Dead Silence, the first non-Saw movie from director James Wan and writer Leigh Whannell, opened in fourth place to very un-Saw-like numbers with $7.7 million from 1800 theatres for a $4.3k average. I respected what those guys did with their budget on the first Saw, even injecting a little moral ambiguity into their characters and killer, but to follow it up with a ghost story about ventrilloquist dummies? That whole genre (if it could be called that) should have been dead and buried after Rod Serling’s Twilight Zone take on the subject. Still, I’ll probably see it right after 300, but even with my money it’s going to struggle to turn a profit after it’s $20 million budget is recouped. Hopefully Wan and Whannell will get another shot.
Chris Rock’s surprisingly well-reviewed I Think I Love my Wife fared even worse than Silence, opening in fifth with $5.7 million from roughly the same theatre count for a $3.2k average. The marketing push basically sucked for this movie (I think I saw one trailer that billed it as a straight comedy), but then again, I wouldn’t have the first idea how to sell a remake of Chloe in the Afternoon with Rock as writer, director, and star. At least it looks better than Head of State, his last directorial outing.
Bridge to Terabithia continues to hold up well, falling 24% (best in the top ten) to $5.1 million and bringing its total to $74 million. Kid flicks tend to be Netflix for me, but my curiosity remains piqued by this one. Ghost Rider followed for the second week in a row, down 40% to $4 million and a $110 million total. So much for Wes Bentley’s big comeback; I have yet to hear a peep about his work in GR. Too bad.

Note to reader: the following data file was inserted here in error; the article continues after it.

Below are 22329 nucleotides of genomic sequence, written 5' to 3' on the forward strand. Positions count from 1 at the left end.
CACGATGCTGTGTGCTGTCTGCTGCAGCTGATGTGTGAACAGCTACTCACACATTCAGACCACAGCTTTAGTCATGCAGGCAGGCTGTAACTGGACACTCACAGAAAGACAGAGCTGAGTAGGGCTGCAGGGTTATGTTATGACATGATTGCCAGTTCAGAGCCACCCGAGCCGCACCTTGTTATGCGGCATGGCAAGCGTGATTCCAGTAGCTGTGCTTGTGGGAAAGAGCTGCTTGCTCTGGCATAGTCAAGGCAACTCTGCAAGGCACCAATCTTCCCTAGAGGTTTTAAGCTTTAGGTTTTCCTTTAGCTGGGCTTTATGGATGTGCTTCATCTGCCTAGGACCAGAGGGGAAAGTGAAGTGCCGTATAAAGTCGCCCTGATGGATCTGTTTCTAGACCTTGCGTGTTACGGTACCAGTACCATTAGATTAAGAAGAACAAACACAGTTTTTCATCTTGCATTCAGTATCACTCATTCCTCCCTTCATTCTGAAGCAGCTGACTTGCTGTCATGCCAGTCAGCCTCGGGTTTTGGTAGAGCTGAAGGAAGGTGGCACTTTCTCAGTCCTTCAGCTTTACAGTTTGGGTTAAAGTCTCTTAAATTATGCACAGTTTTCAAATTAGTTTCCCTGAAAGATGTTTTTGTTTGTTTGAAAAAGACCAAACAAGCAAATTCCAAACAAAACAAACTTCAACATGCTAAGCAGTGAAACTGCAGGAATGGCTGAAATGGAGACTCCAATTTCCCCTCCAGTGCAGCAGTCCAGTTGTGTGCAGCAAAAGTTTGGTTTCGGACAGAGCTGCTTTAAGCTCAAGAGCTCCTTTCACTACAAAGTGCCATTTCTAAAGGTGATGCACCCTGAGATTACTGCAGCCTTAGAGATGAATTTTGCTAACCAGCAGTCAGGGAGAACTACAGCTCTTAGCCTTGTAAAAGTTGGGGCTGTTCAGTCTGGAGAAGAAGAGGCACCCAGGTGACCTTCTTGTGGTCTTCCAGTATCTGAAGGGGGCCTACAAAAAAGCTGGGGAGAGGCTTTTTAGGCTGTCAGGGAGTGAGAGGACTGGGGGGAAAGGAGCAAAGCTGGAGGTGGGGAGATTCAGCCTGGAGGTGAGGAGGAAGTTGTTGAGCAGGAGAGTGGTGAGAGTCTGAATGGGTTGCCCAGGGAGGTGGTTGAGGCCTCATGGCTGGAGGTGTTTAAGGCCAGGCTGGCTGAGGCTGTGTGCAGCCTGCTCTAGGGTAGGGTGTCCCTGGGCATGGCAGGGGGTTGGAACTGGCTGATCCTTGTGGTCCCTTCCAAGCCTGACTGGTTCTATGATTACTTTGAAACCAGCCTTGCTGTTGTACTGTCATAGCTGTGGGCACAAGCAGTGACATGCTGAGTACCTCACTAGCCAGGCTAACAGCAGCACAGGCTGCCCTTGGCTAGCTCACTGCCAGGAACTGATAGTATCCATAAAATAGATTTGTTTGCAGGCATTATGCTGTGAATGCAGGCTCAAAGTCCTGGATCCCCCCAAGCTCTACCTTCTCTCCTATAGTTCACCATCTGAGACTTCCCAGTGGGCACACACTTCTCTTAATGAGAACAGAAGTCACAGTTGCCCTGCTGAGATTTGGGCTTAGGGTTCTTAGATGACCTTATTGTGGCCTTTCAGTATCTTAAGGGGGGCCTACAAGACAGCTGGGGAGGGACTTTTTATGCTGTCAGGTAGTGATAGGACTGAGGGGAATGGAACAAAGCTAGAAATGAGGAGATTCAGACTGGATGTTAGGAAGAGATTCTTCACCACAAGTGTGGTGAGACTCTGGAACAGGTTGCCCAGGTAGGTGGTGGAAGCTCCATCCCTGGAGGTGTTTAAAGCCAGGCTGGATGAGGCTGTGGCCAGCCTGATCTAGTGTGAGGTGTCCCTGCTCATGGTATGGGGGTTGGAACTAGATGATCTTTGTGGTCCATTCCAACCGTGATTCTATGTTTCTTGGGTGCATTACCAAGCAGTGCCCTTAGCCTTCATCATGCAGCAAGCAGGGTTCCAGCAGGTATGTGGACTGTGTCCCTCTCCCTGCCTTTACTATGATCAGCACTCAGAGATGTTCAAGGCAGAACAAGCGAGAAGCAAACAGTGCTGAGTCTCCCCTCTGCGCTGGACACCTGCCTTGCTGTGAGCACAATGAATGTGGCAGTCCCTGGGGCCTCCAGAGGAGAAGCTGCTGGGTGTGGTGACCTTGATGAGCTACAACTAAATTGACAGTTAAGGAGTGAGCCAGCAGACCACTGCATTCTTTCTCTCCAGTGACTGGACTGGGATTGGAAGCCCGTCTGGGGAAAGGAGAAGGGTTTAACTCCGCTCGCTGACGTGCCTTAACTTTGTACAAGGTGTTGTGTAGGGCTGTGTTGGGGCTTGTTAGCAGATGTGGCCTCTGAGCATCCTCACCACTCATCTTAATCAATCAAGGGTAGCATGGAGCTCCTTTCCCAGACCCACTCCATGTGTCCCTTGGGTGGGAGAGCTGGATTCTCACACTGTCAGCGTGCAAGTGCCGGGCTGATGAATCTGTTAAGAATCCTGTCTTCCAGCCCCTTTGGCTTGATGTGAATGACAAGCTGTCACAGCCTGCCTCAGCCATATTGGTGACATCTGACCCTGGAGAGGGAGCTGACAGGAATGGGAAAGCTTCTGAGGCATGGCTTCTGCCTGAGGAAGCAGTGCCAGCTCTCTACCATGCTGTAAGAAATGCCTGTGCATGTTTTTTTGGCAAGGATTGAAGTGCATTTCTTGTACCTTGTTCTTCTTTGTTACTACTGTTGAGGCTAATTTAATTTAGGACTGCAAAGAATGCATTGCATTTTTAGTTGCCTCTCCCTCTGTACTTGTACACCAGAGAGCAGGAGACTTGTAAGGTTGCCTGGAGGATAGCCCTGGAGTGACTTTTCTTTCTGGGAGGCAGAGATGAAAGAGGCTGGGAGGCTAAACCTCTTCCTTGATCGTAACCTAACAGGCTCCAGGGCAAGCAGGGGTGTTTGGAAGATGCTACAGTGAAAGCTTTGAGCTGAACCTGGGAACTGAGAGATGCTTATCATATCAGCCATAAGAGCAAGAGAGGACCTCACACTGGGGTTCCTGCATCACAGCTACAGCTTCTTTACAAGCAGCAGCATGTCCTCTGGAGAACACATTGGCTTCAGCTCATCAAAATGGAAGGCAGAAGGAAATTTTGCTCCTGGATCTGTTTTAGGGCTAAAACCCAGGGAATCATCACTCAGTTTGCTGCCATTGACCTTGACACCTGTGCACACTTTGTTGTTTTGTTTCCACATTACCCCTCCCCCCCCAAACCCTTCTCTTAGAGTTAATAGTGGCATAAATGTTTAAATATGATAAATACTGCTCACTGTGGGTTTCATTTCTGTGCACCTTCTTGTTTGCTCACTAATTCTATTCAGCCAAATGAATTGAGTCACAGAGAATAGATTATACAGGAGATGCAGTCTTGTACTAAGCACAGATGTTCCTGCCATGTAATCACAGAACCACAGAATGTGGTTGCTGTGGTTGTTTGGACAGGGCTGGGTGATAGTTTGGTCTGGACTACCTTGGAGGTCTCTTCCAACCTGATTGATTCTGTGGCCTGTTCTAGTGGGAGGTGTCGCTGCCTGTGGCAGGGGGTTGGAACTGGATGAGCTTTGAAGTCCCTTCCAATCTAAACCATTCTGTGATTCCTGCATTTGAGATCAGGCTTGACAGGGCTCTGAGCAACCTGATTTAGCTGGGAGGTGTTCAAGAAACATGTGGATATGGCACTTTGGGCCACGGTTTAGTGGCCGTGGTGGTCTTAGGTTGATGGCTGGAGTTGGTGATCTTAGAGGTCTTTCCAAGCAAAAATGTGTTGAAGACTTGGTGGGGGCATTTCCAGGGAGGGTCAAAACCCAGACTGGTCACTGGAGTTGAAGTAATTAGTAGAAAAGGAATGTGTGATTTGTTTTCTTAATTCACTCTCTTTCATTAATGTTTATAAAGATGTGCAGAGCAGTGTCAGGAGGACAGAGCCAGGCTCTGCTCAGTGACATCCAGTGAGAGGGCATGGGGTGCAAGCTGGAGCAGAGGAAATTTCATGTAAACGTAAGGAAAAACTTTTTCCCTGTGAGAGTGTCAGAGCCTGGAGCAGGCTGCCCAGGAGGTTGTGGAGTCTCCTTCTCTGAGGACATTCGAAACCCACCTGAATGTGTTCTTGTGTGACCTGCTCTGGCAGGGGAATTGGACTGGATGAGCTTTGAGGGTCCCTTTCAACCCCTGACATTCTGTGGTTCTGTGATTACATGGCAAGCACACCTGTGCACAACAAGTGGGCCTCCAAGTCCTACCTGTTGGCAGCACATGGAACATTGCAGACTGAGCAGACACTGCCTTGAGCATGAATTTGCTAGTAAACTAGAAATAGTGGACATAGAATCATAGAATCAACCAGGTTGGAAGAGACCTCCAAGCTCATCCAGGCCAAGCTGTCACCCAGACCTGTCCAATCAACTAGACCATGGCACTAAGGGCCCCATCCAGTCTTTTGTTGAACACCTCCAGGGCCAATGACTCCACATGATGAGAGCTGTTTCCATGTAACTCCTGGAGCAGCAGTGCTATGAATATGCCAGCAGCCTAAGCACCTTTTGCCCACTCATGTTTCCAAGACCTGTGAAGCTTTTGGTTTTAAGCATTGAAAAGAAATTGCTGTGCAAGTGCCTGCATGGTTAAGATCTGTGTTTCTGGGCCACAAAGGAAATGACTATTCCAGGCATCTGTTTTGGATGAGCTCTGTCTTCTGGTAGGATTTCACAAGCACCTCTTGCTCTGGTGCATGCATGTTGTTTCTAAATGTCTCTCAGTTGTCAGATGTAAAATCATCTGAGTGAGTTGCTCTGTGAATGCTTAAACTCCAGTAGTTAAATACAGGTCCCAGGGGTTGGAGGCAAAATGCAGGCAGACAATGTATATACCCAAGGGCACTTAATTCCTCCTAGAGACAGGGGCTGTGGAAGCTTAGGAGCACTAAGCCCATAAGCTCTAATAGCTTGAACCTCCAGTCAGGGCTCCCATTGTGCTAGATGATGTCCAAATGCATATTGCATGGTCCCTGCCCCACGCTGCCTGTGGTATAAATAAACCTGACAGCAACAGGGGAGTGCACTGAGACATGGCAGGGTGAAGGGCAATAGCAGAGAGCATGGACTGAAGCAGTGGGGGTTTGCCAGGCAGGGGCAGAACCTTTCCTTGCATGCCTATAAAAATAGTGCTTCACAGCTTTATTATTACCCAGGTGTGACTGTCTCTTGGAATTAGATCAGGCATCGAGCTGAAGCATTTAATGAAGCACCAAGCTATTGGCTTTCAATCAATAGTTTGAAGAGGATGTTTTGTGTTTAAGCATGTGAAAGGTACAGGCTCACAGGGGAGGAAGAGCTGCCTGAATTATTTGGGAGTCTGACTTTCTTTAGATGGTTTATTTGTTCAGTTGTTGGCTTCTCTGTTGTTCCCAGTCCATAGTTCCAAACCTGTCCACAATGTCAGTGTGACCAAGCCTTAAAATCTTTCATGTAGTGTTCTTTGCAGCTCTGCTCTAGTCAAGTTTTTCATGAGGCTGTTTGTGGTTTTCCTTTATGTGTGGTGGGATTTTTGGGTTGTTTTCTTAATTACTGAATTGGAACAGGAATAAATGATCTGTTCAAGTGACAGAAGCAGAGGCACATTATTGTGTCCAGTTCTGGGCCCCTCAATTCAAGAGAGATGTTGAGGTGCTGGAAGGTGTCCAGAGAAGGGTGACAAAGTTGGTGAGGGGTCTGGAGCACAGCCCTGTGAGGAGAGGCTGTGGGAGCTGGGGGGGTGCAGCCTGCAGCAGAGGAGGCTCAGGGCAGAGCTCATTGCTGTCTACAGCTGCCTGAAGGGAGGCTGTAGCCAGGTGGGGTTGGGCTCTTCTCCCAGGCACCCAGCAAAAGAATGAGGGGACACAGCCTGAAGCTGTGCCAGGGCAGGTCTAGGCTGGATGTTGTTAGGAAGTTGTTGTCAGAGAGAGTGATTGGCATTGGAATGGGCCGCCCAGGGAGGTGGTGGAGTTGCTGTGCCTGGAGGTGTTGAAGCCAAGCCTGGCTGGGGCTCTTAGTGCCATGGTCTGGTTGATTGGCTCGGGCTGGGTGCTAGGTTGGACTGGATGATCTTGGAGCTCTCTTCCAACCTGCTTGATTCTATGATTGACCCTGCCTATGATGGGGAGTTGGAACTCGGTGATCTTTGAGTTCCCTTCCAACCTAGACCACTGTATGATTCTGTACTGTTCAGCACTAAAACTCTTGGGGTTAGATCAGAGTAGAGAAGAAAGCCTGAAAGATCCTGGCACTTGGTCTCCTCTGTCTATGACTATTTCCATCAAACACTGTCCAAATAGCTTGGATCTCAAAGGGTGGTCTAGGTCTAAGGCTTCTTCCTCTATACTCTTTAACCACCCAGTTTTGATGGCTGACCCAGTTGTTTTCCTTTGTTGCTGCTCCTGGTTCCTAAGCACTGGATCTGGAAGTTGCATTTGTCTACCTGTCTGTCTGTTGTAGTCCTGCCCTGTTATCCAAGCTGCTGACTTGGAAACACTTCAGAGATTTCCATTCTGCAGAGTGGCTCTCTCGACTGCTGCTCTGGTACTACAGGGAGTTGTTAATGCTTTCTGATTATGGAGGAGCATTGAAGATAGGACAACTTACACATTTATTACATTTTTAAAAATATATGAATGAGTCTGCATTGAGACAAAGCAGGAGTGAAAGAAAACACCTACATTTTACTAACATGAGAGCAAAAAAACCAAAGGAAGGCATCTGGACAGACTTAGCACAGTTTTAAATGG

Zodiac continues to fall hard and fast, dropping 53% to $3 million, and raising its meager total to $28 million. Theatrically, it’s done. If it does well on video, though, why not capitalize on the critical buzz with a re-release come awards season? Norbit followed in ninth place with $2.7 million, down 36%, for a $92 million total. If it holds up, it might eek over the nine digit mark. Music and Lyrics rounded out the top ten with $2.2 million and a respectable $47 million total.
In limited release, The Host dropped off the box-office radar, but Mira Nair’s The Namesake continues to do well with $629k from 41 theatres, a $16k average, and $1 million total. Better still is Oscar winner The Lives of Others, which has been quietly scaling its way toward the top ten, finishing fourteenth this weekend (up from seventeenth last weekend) with $839k from 163 theatres, a decent $5k average, and a $4.6 million total from a budget of just $2 million. Word is the Weinstein’s are looking to remake this as an English language pic, which sounds like a terrible idea to me.
So that’s it for this week. Check back next Monday to see how a slew of new movies opened, including the well-marketed The Hills Have Eyes 2, the unfortunately titled The Last Mimzy, the well-reviewed but poorly marketed Adam Sandler/Don Cheadle pic Reign Over Me, the painfully familiar Mark Whalberg action flick Shooter, and a new Teenage Mutant Ninja Turtles movie, about which I have absolutely nothing to say.